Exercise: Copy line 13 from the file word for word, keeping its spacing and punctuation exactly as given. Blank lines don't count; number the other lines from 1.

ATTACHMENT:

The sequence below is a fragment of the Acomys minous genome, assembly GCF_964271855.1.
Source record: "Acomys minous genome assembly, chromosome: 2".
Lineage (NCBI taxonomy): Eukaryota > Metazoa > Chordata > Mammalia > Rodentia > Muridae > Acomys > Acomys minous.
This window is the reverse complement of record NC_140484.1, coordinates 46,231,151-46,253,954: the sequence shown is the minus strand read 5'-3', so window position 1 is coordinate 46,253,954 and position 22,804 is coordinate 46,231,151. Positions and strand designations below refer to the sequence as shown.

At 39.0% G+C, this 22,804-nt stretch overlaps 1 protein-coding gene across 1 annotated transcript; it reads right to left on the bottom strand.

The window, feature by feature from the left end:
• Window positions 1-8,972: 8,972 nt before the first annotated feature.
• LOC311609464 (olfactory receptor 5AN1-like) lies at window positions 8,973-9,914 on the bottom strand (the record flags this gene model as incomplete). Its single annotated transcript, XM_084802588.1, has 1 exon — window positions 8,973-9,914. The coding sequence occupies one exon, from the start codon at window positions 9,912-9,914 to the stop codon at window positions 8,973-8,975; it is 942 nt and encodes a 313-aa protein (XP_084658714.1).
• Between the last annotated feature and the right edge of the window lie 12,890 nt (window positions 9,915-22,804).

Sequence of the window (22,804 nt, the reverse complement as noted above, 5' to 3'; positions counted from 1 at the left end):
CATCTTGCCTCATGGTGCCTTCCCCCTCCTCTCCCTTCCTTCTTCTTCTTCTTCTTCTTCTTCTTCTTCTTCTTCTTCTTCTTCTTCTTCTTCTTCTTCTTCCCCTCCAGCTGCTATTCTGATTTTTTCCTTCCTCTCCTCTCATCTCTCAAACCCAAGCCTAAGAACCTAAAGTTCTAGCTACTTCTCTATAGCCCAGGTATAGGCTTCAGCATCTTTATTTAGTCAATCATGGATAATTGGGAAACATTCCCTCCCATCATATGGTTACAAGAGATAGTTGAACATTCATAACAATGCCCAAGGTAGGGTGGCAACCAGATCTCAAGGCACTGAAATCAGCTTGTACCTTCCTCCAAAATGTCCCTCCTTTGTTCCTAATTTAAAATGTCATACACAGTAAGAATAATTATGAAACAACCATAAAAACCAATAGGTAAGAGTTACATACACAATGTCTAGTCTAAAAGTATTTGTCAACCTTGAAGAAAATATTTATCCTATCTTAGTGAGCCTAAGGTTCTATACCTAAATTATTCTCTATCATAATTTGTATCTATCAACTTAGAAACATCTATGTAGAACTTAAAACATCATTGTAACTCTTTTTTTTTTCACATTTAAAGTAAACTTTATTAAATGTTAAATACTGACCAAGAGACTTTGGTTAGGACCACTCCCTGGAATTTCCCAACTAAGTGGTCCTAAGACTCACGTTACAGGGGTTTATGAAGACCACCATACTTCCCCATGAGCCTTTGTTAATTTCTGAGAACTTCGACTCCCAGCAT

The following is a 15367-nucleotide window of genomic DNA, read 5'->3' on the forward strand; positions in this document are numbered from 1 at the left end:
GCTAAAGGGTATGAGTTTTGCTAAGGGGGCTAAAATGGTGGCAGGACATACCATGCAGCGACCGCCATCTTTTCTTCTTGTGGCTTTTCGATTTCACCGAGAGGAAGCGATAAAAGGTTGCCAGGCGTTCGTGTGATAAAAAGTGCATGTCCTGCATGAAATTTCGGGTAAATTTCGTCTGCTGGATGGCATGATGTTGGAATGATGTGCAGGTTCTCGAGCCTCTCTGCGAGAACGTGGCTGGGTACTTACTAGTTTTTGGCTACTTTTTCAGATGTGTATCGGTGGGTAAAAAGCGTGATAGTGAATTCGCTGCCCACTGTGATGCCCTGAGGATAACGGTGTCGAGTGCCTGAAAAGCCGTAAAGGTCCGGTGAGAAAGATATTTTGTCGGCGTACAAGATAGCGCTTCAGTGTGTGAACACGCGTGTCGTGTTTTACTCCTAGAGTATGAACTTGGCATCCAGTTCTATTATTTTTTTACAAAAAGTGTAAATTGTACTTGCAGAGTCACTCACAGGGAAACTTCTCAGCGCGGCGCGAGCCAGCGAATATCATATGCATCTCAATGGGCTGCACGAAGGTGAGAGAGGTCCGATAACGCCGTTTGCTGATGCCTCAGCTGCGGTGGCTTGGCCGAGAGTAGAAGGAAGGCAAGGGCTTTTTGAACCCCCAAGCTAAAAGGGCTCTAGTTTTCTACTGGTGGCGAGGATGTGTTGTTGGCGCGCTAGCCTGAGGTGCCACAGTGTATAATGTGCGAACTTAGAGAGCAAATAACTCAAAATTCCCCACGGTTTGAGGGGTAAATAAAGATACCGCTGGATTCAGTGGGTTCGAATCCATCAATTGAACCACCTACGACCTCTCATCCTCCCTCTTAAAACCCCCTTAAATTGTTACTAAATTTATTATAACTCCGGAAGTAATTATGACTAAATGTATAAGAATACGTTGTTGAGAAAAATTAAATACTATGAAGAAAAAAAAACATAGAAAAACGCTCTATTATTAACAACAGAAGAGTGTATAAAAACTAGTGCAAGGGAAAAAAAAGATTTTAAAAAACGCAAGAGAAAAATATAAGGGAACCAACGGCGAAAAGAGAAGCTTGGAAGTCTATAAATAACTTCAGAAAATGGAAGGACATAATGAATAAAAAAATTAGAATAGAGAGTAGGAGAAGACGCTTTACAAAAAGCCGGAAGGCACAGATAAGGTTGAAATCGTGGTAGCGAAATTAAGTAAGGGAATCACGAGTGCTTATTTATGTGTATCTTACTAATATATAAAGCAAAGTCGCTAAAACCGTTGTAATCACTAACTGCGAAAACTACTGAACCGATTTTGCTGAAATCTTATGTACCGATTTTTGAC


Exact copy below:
GCTAAAGGGTATGAGTTTTGCTAAGGGGGCTAAAATGGTGGCAGGACATACCATGCAGCGACCGCCATCTTTTCTTCTTGTGGCTTTTCGATTTCACCGAGAGGAAGCGATAAAAGGTTGCCAGGCGTTCGTGTGATAAAAAGTGCATGTCCTGCATGAAATTTCGGGTAAATTTCGTCTGCTGGATGGCATGATGTTGGAATGATGTGCAGGTTCTCGAGCCTCTCTGCGAGAACGTGGCTGGGTACTTACTAGTTTTTGGCTACTTTTTCAGATGTGTATCGGTGGGTAAAAAGCGTGATAGTGAATTCGCTGCCCACTGTGATGCCCTGAGGATAACGGTGTCGAGTGCCTGAAAAGCCGTAAAGGTCCGGTGAGAAAGATATTTTGTCGGCGTACAAGATAGCGCTTCAGTGTGTGAACACGCGTGTCGTGTTTTACTCCTAGAGTATGAACTTGGCATCCAGTTCTATTATTTTTTTACAAAAAGTGTAAATTGTACTTGCAGAGTCACTCACAGGGAAACTTCTCAGCGCGGCGCGAGCCAGCGAATATCATATGCATCTCAATGGGCTGCACGAAGGTGAGAGAGGTCCGATAACGCCGTTTGCTGATGCCTCAGCTGCGGTGGCTTGGCCGAGAGTAGAAGGAAGGCAAGGGCTTTTTGAACCCCCAAGCTAAAAGGGCTCTAGTTTTCTACTGGTGGCGAGGATGTGTTGTTGGCGCGCTAGCCTGAGGTGCCACAGTGTATAATGTGCGAACTTAGAGAGCAAATAACTCAAAATTCCCCACGGTTTGAGGGGTAAATAAAGATACCGCTGGATTCAGTGGGTTCGAATCCATCAATTGAACCACCTACGACCTCTCATCCTCCCTCTTAAAACCCCCTTAAATTGTTACTAAATTTATTATAACTCCGGAAGTAATTATGACTAAATGTATAAGAATACGTTGTTGAGAAAAATTAAATACTATGAAGAAAAAAAAACATAGAAAAACGCTCTATTATTAACAACAGAAGAGTGTATAAAAACTAGTGCAAGGGAAAAAAAAGATTTTAAAAAACGCAAGAGAAAAATATAAGGGAACCAACGGCGAAAAGAGAAGCTTGGAAGTCTATAAATAACTTCAGAAAATGGAAGGACATAATGAATAAAAAAATTAGAATAGAGAGTAGGAGAAGACGCTTTACAAAAAGCCGGAAGGCACAGATAAGGTTGAAATCGTGGTAGCGAAATTAAGTAAGGGAATCACGAGTGCTTATTTATGTGTATCTTACTAATATATAAAGCAAAGTCGCTAAAACCGTTGTAATCACTAACTGCGAAAACTACTGAACCGATTTTGCTGAAATCTTATGTACCGATTTTTGAC